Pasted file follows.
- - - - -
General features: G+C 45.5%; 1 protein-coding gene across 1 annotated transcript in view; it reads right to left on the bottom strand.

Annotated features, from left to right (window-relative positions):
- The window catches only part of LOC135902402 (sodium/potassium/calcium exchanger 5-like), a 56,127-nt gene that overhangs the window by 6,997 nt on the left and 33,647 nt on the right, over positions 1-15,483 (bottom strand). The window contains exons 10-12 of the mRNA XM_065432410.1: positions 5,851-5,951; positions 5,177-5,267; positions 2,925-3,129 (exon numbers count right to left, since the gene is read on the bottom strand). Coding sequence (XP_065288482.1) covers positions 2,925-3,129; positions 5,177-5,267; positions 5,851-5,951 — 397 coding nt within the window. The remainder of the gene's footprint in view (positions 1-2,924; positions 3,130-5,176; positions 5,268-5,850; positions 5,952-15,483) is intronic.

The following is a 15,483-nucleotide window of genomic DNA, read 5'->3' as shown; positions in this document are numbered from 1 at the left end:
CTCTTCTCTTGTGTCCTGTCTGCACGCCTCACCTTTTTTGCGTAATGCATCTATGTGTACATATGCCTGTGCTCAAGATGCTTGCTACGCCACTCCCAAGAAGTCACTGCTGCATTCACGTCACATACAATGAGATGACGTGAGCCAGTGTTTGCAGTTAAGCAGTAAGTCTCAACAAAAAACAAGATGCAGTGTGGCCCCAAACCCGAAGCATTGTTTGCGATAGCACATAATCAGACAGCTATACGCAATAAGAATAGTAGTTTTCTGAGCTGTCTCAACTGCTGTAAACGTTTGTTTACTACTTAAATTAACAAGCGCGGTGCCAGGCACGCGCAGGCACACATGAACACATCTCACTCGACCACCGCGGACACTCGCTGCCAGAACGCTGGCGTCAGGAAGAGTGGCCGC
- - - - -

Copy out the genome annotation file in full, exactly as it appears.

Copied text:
General features: G+C 45.5%; 1 protein-coding gene across 1 annotated transcript in view; it reads right to left on the bottom strand.

Annotated features, from left to right (window-relative positions):
- The window catches only part of LOC135902402 (sodium/potassium/calcium exchanger 5-like), a 56,127-nt gene that overhangs the window by 6,997 nt on the left and 33,647 nt on the right, over positions 1-15,483 (bottom strand). The window contains exons 10-12 of the mRNA XM_065432410.1: positions 5,851-5,951; positions 5,177-5,267; positions 2,925-3,129 (exon numbers count right to left, since the gene is read on the bottom strand). Coding sequence (XP_065288482.1) covers positions 2,925-3,129; positions 5,177-5,267; positions 5,851-5,951 — 397 coding nt within the window. The remainder of the gene's footprint in view (positions 1-2,924; positions 3,130-5,176; positions 5,268-5,850; positions 5,952-15,483) is intronic.

The following is a 15,483-nucleotide window of genomic DNA, read 5'->3' as shown; positions in this document are numbered from 1 at the left end:
CTCTTCTCTTGTGTCCTGTCTGCACGCCTCACCTTTTTTGCGTAATGCATCTATGTGTACATATGCCTGTGCTCAAGATGCTTGCTACGCCACTCCCAAGAAGTCACTGCTGCATTCACGTCACATACAATGAGATGACGTGAGCCAGTGTTTGCAGTTAAGCAGTAAGTCTCAACAAAAAACAAGATGCAGTGTGGCCCCAAACCCGAAGCATTGTTTGCGATAGCACATAATCAGACAGCTATACGCAATAAGAATAGTAGTTTTCTGAGCTGTCTCAACTGCTGTAAACGTTTGTTTACTACTTAAATTAACAAGCGCGGTGCCAGGCACGCGCAGGCACACATGAACACATCTCACTCGACCACCGCGGACACTCGCTGCCAGAACGCTGGCGTCAGGAAGAGTGGCCGC